Multilateral development agencies have increasingly focused attention on underdeveloped countries in Asia as potential new sites for financial capital. Often referred to as “emerging markets”, these economies are seen as ripe for private sector investment and, at the same time, in need of foreign capital to support rapid industrialisation, modernisation and poverty reduction. For development agencies, this confluence of interests suggests a means for quickly closing the “development gap”, primarily through mobilising techno-managerial modalities designed to reduce barriers to capital entry and other institutional inefficiencies seen as inimical to investment. Thus development agencies now encourage the construction of “enabling environments” to support “market driven development” through processes of “financialisation”. Development, in this sense, is no longer state-led or state-centred, but rather financially driven and privately procured. As we highlight in this special issue, however, financialised modes of development are highly contested and problematic. Indeed, the diffusion into the underdeveloped world of essentially developed world financialisation agendas that seek to instil a broad-based market rationalism that downloads new costs and risks to populations is of significant concern. This Introduction sets in context and introduces a much needed set of articles that bring clarity to financialisation in developing Asia and its implications for development as a process of substantively improving material conditions. Copyright © 2014 Asian Studies Association of Australia.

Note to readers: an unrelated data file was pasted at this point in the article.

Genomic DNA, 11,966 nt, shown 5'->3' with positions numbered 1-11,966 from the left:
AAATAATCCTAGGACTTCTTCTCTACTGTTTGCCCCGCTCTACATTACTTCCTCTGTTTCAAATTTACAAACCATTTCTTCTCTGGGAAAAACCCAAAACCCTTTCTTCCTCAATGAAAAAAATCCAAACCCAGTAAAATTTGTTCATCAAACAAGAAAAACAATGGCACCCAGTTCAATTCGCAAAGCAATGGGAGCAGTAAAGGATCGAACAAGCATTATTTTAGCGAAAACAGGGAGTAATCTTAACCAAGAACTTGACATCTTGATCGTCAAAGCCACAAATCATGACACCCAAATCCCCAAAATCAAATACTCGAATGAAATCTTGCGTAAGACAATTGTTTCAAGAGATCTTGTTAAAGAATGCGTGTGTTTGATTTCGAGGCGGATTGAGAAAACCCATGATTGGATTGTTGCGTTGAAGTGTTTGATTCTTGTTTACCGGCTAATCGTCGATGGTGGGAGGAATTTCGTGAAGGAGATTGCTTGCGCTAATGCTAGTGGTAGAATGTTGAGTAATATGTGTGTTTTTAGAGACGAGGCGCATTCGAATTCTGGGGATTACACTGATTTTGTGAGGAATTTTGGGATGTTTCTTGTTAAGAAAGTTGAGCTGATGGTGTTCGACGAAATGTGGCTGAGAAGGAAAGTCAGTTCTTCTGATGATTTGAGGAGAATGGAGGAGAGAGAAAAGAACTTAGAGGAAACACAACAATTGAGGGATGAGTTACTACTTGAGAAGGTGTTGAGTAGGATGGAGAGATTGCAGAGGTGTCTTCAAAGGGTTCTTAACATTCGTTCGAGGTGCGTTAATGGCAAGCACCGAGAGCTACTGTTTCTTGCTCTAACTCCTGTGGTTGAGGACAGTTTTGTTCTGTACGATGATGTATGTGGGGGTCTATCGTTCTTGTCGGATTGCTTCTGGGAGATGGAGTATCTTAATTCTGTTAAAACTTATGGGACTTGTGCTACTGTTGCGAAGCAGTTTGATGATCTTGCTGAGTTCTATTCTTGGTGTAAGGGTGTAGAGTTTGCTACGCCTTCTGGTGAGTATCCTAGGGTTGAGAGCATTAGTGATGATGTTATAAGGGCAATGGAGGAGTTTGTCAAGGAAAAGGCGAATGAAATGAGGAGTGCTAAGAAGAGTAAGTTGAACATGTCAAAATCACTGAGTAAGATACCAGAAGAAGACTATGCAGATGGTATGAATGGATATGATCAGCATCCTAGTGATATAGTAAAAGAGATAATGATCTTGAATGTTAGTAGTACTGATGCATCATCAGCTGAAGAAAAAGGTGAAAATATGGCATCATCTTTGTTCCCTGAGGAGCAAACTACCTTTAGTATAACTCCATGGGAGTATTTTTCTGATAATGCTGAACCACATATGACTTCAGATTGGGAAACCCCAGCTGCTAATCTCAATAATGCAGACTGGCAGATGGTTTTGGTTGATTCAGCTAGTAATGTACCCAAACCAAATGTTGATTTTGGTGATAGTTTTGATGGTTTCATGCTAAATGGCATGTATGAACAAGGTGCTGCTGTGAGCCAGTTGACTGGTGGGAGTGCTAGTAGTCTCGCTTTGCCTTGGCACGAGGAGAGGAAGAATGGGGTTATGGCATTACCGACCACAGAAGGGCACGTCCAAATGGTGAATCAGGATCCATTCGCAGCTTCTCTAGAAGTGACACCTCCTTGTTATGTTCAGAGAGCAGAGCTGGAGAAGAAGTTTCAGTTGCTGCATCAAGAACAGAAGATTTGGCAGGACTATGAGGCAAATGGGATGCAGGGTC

CitationCarroll, T., & Jarvis, D. S. L. (2014). Introduction: Financialisation and development in Asia under late capitalism. Asian Studies Review, 38(4), 533-543.
- Emerging markets
- Late capitalism